Being a part of the organic system also means that small farms have more opportunities to help improve it. Neither OCO nor any participant in the organic certification system would argue that the current system is flawless. There are challenges to all those involved. But without participation, advice, and advocacy from those small farmers who the system affects, it will be difficult to fix the flaws and improve upon the existing process.

The Stumbling Blocks

Farms that Choose Not to Become Certified

Many small farms that have chosen not to become certified organic will stand by that choice even once organic regulation is enacted. This is a choice that they have every right to exercise. But with regulation, the term “organic” will become more protected, in order to ensure that it is not being used fraudulently. This means that uncertified farmers who use ecological practices but are not certified will be required to use different terms to market their products.

Ideally, this will help to clarify the difference between farming practices that meet the organic standard, and those that align with other, non-regulated standards, such as biodynamic or ecological. As always, producers will still be able to use those terms, and other descriptors (such as “pesticide- and herbicide-free” or “GMO free”), as long as they are truthful claims.

For many small farms, striving for standards that surpass and improve upon the Canadian Organic Standard is a point of pride. For these farms, regulation may even offer a chance to redefine what sets them apart from other producers.    

The Cost of Certification

For small and diversified farms, the time and cost of certification can be high in proportion to total available working hours and operating costs. A small, diversified at farm can pay, on average, $600 to $900 in certification fees annually. On top of these fees, there is a substantial amount of time and energy spent ensuring that the requirements of the Canada Organic Standard are met, and little support exists to assist small farms with interpretation of the standards, whereas larger operations can afford to hire staff with expertise in this area.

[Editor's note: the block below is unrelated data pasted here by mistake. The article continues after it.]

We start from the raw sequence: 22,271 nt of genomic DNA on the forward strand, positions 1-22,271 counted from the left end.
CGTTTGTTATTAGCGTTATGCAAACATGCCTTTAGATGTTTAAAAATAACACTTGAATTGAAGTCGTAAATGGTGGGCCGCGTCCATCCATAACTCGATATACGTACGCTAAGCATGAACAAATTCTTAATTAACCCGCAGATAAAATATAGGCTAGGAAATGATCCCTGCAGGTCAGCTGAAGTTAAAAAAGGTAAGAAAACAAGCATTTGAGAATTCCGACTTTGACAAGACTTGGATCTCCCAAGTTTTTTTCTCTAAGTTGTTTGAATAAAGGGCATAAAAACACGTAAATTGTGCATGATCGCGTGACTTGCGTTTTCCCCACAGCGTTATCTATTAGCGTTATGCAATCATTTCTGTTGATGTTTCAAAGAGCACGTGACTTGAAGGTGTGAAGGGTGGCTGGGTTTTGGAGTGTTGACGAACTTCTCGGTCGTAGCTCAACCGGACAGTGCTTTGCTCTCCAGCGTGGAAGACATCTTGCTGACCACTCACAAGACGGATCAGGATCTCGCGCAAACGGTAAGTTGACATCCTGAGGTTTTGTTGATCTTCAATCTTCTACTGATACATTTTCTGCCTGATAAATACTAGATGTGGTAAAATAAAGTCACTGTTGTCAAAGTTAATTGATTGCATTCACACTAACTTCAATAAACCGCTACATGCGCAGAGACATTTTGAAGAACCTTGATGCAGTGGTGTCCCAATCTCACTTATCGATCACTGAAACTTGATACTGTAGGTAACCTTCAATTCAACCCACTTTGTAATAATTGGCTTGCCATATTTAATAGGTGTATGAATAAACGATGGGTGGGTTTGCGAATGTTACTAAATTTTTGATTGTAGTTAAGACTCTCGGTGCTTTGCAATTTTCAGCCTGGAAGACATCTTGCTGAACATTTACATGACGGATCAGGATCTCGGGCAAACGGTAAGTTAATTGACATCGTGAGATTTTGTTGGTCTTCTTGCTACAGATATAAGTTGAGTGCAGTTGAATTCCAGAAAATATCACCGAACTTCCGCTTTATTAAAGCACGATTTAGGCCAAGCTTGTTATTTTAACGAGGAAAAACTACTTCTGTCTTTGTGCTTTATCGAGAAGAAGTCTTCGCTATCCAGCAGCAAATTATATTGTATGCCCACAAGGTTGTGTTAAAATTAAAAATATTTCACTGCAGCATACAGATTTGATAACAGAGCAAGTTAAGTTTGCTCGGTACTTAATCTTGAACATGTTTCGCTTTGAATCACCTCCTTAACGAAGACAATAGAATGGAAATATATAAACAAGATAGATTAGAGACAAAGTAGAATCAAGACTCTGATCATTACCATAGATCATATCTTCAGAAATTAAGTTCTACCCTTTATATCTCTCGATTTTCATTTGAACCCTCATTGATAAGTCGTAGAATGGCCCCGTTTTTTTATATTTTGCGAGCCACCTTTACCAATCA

The challenge of the cost of certification is of great concern to OCO, and addressing this concern is an ongoing focus of our work. As an important part of pushing for organic regulation, OCO will advocate for a variety of supports for small farmers that will make it more viable/ less of a burden to become certified, including specific provisions for small/ diversified farms, financial supports during transition, exemptions for small/diversified farms from elements of the regulation that are geared toward large commodity farms, and rewards for measurable improvements to soil health. We will continue to advocate on behalf of small producers for changes to standards and processes that are costly, ineffective, or don’t contribute to the goals of the organic movement.

Regulation as a Solution

Without dedicated organic regulation, there is no political imperative for provincial government to provide specific and dedicated support to the organic sector in Ontario. In order for a healthy and vibrant organic sector to be able to grow in this province, we need to build a strong case for organic regulation.

If you believe that organic regulation is needed in Ontario, send a message to your MPP.